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[P]
The social problems facing Digital Identity

By mcherm in Technology
Sat Apr 13, 2002 at 02:53:07 PM EST
Tags: Focus On... (all tags)
Focus On...

I am a Kuro5hin reader with absolutely no connection to DigitalIDWorld.com. But since we've started this discussion on the topic of Digital Identity, I thought I would share some of my thoughts on the matter.


I would like to begin by describing four different scenarios. Each of these scenarios is completely within the reach of our current digital identity technology, in fact some of them have already been implemented! The technology itself is really not the point of these examples.

Scenario 1: You have two keys to your house, and a key to the garage. Then there's the key to your car, and to your husband's car, and two keys for work. Throw in the key to the gym, the mailbox, and perhaps a few others and it's a wonder you don't suffer from back trouble just carrying them all around!

Imagine if you had just a single "key" -- some sort of an electronic identifier. You would set the locks on your house, your car, your office, etc to admit that key. You could easily set your house locks to let the neighbor's kid in with HER key for a week so she can feed the cat for you while you're on vacation. It's a technology that makes everyone's lives easier in a number of tiny little ways.

Scenario 2: We issue ID cards to all of our employees. Each ID card has a picture, along with their title and clearances prominently displayed. Everyone is required to present their card in order to enter the building. Visitors such as family members are permitted, but must be accompanied at all times by someone with an appropriate ID card. The elevator to the executives' floor will only operate if presented with an executive card, so anyone else must call ahead to be accompanied by an authorized individual.

Both of these scenarios are possible, using the same technology. One exists today, the other is a pipe dream.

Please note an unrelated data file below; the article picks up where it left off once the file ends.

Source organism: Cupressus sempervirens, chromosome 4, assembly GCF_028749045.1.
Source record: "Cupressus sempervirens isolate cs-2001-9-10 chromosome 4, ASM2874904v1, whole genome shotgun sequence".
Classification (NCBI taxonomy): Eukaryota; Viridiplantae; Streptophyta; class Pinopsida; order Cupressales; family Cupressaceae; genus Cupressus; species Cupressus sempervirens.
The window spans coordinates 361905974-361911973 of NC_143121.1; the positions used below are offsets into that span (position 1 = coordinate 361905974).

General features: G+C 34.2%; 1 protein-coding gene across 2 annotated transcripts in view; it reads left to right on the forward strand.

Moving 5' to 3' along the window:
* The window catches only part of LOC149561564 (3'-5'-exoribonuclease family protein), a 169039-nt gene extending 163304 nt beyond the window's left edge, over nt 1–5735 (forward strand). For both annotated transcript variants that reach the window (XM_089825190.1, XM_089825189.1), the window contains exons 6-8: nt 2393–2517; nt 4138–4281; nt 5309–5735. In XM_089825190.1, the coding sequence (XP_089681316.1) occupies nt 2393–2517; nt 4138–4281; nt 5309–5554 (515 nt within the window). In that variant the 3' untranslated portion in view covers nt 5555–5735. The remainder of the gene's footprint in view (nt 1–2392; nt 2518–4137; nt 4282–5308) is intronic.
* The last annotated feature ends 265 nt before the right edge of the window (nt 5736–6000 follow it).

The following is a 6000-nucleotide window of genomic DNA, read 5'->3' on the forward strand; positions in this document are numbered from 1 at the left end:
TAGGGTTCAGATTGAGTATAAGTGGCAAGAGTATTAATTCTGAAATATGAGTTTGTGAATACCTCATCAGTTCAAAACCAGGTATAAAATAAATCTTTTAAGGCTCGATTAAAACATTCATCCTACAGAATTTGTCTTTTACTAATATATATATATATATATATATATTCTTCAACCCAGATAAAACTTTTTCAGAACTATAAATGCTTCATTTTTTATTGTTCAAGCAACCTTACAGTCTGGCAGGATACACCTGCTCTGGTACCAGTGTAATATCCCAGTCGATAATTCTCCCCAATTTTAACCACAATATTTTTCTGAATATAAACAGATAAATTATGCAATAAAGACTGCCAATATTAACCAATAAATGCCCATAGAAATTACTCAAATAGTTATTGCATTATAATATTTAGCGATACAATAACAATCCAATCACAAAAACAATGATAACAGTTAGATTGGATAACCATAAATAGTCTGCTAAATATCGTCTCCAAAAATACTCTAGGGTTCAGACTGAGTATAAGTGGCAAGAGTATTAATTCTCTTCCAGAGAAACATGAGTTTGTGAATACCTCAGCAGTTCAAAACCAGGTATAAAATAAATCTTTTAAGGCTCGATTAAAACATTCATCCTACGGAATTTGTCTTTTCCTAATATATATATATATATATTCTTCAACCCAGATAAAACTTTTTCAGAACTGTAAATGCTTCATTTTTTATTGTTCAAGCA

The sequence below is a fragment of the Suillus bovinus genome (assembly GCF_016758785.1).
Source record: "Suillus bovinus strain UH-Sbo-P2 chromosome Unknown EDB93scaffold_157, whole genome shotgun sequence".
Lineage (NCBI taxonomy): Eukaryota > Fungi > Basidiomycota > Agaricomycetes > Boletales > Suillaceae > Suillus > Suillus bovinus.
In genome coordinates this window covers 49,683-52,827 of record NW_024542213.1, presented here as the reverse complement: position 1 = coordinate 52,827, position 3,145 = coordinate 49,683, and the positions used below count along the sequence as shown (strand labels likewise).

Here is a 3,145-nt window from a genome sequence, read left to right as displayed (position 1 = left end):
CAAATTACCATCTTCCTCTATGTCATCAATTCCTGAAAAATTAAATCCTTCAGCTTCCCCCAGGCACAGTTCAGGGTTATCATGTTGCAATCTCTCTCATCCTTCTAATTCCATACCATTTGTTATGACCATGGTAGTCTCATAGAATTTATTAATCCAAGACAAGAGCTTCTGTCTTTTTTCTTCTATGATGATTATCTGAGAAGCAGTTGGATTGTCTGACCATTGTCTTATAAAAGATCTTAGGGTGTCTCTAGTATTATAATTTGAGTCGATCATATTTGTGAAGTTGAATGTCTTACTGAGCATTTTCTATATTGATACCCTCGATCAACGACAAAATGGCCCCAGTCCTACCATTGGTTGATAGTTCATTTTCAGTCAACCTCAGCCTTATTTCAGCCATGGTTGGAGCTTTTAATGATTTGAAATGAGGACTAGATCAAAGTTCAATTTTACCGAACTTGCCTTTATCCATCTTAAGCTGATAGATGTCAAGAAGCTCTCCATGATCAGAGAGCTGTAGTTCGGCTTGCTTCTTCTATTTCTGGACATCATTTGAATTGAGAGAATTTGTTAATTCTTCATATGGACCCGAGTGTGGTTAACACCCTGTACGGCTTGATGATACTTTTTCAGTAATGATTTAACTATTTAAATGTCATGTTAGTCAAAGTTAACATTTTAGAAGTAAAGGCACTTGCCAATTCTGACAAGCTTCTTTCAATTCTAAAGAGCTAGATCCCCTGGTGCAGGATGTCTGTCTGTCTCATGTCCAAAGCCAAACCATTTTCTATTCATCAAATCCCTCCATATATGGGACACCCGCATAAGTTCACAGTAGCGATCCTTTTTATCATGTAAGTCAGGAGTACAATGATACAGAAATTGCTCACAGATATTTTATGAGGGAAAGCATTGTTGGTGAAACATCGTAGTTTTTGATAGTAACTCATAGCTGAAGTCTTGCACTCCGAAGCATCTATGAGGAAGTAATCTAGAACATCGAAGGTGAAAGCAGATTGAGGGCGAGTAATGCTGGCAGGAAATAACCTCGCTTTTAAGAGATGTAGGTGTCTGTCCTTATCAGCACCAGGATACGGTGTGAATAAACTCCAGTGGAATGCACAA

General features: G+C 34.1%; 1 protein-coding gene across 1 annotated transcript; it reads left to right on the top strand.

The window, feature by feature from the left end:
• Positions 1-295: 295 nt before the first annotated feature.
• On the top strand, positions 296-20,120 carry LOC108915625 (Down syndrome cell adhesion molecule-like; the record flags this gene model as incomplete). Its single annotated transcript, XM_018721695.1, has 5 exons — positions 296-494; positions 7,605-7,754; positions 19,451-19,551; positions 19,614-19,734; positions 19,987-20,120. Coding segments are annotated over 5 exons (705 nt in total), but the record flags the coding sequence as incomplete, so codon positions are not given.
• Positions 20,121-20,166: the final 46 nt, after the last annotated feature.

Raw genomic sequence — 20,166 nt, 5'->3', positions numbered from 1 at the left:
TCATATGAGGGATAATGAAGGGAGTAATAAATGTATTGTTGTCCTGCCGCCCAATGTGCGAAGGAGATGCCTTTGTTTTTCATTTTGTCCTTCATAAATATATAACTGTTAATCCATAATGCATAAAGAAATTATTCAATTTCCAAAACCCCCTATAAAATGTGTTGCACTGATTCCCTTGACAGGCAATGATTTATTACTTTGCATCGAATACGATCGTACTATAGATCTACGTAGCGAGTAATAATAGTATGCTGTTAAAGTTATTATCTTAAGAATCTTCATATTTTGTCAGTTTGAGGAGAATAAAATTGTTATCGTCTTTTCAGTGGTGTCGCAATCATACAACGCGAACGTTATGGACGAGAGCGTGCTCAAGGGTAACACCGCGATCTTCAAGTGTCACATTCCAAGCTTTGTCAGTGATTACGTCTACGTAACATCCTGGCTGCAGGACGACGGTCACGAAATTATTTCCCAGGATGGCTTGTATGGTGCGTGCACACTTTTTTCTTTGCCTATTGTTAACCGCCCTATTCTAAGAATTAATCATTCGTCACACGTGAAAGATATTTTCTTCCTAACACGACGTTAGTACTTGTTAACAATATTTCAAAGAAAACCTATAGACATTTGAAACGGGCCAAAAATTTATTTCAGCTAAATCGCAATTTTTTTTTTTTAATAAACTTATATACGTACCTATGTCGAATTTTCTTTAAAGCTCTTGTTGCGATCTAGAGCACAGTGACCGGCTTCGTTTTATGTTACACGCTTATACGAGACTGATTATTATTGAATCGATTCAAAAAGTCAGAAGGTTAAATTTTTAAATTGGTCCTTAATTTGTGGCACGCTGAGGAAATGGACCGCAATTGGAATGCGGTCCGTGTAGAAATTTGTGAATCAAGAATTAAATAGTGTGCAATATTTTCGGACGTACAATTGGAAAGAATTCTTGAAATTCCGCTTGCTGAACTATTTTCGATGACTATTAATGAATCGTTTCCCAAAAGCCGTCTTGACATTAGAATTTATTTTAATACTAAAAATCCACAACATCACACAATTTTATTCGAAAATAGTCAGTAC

Scenario 3: Handing your credit card number and expiration date to every clerk you encounter is a real security risk. And quite a few people are (or were at first) especially wary about using a credit card over the internet. We've all heard about the cases (fortunately quite rare) where thousands of credit cards had to be re-issued because a hacker compromised an online retailer's database.

Imagine if you set up a web-purchasing client -- call it an "e-wallet" -- running on the end consumer's machine alongside their browser. When the merchant wanted to make a purchase, they could supply a cryptographically tagged "invoice" for the amount. The software on the customer's machine could then "approve" the charge, and return some cookie to the merchant. The cookie would be sent to the card processor, who could verify what card it came from and the amount of the charge authorized, but card number would never even be transmitted, thus eliminating all risk of it's secrecy being compromised!

Scenario 4: The same idea of an "e-wallet" running on the customer's machine and integrated with their web browser could be used in a different fashion. The idea of preventing credit card details from being transmitted openly sounds good, but it might not be universally compatible, so we'll simply transmit the data without special protections. One big advantage to the customer is that they won't need to actually TYPE IN the number off of the card -- the software can pre-fill it for them along with their name and address. The other thing that this software could do would be to monitor every purchase that the consumer makes, and every website that they visit while simply browsing. THIS information could then be collected by the company offering the "e-wallet" service, and it would be very valuable indeed if sold to advertisers.

There IS a technology known as "e-wallets", and it works as described in scenario 4.

. . . . . . . . . .

So by now I think you can begin to see the point that I am trying to make here. In my opinion, the technical hurdles -- fascinating though they are -- are not the biggest problem facing Digital Identity. Most of what we want Digital Identities to do has been possible since the invention of public key cryptography, and is only advanced, not fundamentally altered, by recent advances in fingerprint scanning, facial recognition, and so forth.